9. Relying on BBM and Atkinson's statements and representations, consumers pay BBM thousands of dollars in the expectation of receiving tax-free, no-risk bonds and thereby ensure that consumers' registered bond numbers will be entered in the Premium Savings Bond Program's monthly drawings for cash prizes. In fact, consumers who pay BBM receive nothing. National Savings is the only organization authorized to sell Premium Bonds. National Savings has never authorized any third party to sell its bonds to U.S. consumers. Premium Bonds can only be issued to individuals, not businesses, and the bonds are not transferable.

VIOLATIONS OF SECTION 5 OF THE FTC ACT

10. Section 5(a) of the FTC Act, 15 U.S.C.  45(a), prohibits unfair or deceptive acts or practices in or affecting commerce.

11. Misrepresentations or omissions of material fact constitute deceptive acts or practices prohibited by Section 5(a) of the FTC Act.

COUNT ONE

12. In numerous instances, in connection with telemarketing British bonds to U.S. consumers, defendants have represented, expressly or by implication, that BBM is authorized to sell Britain's Premium Savings Bonds to U.S. consumers.

13. In truth and in fact, BBM is not authorized to sell Britain's Premium Savings Bonds to U.S. consumers.

14. Therefore, the representation set forth in Paragraph 12 is false and misleading and constitutes a deceptive act or practice in violation of Section 5(a) of the FTC Act, 15 U.S.C.  45(a).

COUNT TWO

15. In numerous instances, in connection with telemarketing British bonds to U.S. consumers, defendants have represented, expressly or by implication, that consumers who purchase from defendants become registered bond holders in Britain's Premium Savings Bond Program and thereby are entered into the Premium Savings Bond Program's monthly drawings for cash prizes.

16. In truth and in fact, consumers who purchase from the defendants do not become registered bond holders in Britain's Premium Savings Bond Program, and are not entered into the Premium Saving Bond Program's monthly drawings for cash prizes.

17. Therefore, the representation set forth in Paragraph 15 is false and misleading and constitutes a deceptive act or practice in violation of Section 5(a) of the FTC Act, 15 U.S.C.  45(a).

COUNT THREE

18. In numerous instances, in connection with telemarketing British bonds to U.S. consumers, defendants have represented, expressly or by implication, that consumers who purchase bond units from defendants will receive dividends or monthly interest payments.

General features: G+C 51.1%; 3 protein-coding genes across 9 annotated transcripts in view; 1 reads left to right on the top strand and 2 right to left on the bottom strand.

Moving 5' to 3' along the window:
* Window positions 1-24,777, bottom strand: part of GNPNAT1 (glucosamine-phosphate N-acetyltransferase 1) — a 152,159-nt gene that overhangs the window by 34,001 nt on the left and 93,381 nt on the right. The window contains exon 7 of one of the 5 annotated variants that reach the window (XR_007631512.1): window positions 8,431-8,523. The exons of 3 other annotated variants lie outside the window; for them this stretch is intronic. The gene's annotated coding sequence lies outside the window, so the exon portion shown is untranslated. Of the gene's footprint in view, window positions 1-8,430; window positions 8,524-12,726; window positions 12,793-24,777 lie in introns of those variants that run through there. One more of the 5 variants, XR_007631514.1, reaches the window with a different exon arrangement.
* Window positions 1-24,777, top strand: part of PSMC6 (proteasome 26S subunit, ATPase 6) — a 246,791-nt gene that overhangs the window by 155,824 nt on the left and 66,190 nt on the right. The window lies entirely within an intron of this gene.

19. In truth and in fact, consumers who purchase bond units from defendants do not receive dividends or monthly interest payments.

20. Therefore, the representation in Paragraph 18 is false and misleading and constitutes a deceptive act or practice in violation of Section 5(a) of the FTC Act, 15 U.S.C.  45(a).

COUNT FOUR

21. In numerous instances, in connection with telemarketing British bonds to U.S. consumers, defendants have represented, expressly or by implication, that the cash prizes from the monthly drawings are tax-free.

22. In truth and in fact, the cash prizes from the monthly drawings are not free from United States income taxes.

23. Therefore, the representation set forth in Paragraph 21 is false and misleading and constitutes a deceptive act or practice in violation of Section 5(a) of the FTC Act, 15 U.S.C.  45(a).

COUNT FIVE

24. The sale of and trafficking in foreign lottery materials is a violation of federal criminal law, including laws prohibiting the importing and transmitting of lottery materials by mail and otherwise, 18 U.S.C. 1301 and 1302.

25. In numerous instances, in connection with telemarketing foreign bond products with lottery features, defendants fail to disclose that the sale of and trafficking in foreign lottery materials is a crime in the United States.

26. Therefore, defendants' failure to disclose this material fact is deceptive, and violates Section 5(a) of the FTC Act, 15 U.S.C.  45(a).

VIOLATIONS OF THE TELEMARKETING SALES RULE

27. In the Telemarketing Act, 15 U.S.C. 6101, et seq., Congress directed the FTC to prescribe rules prohibiting deceptive telemarketing acts or practices. On August 16, 1995, the Commission promulgated the TSR, 16 C.F.R. Part 310. The TSR became effective December 31, 1995.

28. Defendants are "telemarketers" or "sellers" engaged in "telemarketing" as those terms are defined in the TSR, 16 C.F.R. 310.2(r), (t) and (u).